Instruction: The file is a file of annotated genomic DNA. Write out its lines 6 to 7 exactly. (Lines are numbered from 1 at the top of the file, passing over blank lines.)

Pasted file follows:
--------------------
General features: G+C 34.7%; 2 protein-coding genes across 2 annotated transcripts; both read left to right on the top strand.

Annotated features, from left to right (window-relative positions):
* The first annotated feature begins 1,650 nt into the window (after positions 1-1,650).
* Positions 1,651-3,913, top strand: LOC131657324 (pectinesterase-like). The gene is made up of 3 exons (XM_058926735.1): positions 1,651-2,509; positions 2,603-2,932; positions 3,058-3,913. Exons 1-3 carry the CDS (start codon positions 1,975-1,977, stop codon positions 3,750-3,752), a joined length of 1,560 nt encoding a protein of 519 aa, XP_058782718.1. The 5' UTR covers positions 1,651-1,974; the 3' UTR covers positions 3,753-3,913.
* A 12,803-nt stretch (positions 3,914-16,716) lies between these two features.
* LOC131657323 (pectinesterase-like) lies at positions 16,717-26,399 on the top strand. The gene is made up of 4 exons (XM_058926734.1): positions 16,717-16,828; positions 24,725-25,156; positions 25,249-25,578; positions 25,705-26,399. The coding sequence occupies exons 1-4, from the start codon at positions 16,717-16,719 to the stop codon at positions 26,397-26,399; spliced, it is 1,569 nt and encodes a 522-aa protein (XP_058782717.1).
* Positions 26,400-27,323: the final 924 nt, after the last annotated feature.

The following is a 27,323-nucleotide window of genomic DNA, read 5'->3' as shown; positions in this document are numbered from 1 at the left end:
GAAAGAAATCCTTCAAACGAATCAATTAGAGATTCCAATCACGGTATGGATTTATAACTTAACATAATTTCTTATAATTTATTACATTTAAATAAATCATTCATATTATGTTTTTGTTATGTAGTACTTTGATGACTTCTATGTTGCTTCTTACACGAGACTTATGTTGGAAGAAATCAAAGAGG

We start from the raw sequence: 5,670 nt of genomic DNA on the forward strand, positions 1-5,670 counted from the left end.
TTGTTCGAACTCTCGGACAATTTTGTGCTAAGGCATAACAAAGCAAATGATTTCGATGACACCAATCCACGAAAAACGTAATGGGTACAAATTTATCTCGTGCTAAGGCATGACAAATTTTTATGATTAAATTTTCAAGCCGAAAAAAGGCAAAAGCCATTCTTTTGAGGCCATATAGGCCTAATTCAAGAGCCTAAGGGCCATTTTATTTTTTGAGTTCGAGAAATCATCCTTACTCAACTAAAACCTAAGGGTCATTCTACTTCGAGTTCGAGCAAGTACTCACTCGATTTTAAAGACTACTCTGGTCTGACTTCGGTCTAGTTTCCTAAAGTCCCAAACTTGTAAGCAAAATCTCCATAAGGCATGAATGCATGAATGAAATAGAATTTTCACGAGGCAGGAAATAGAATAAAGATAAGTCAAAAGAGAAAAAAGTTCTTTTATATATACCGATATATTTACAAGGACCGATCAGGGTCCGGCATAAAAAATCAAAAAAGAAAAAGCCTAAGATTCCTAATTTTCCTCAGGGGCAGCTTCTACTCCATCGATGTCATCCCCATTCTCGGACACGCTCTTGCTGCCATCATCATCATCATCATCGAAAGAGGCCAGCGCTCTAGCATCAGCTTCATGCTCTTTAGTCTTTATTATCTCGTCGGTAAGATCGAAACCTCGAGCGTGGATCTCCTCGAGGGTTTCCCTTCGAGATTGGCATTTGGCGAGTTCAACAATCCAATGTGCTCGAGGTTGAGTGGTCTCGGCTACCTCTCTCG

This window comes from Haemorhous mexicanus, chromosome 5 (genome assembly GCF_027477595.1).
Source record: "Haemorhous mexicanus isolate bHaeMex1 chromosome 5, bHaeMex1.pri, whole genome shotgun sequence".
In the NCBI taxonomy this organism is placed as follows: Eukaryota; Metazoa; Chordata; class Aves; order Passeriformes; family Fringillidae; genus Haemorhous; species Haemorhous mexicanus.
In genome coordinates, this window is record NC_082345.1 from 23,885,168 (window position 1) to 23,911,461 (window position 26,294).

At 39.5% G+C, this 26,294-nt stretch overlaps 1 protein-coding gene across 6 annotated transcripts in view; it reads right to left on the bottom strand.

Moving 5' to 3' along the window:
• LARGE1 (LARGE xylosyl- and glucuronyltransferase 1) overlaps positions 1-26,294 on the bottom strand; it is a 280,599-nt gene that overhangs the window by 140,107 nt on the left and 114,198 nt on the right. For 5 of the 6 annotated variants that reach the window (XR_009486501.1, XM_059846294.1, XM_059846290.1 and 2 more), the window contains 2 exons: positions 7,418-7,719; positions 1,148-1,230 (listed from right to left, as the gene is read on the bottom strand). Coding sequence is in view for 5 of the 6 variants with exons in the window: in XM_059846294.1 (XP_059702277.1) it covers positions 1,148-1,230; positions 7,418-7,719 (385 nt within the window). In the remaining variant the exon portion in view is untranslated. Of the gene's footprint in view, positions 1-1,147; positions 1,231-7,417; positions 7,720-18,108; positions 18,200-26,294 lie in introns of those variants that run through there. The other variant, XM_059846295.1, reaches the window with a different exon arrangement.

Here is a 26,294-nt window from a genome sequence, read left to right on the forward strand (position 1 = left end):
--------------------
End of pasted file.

* LOC131657323 (pectinesterase-like) lies at positions 16,717-26,399 on the top strand. The gene is made up of 4 exons (XM_058926734.1): positions 16,717-16,828; positions 24,725-25,156; positions 25,249-25,578; positions 25,705-26,399. The coding sequence occupies exons 1-4, from the start codon at positions 16,717-16,719 to the stop codon at positions 26,397-26,399; spliced, it is 1,569 nt and encodes a 522-aa protein (XP_058782717.1).
* Positions 26,400-27,323: the final 924 nt, after the last annotated feature.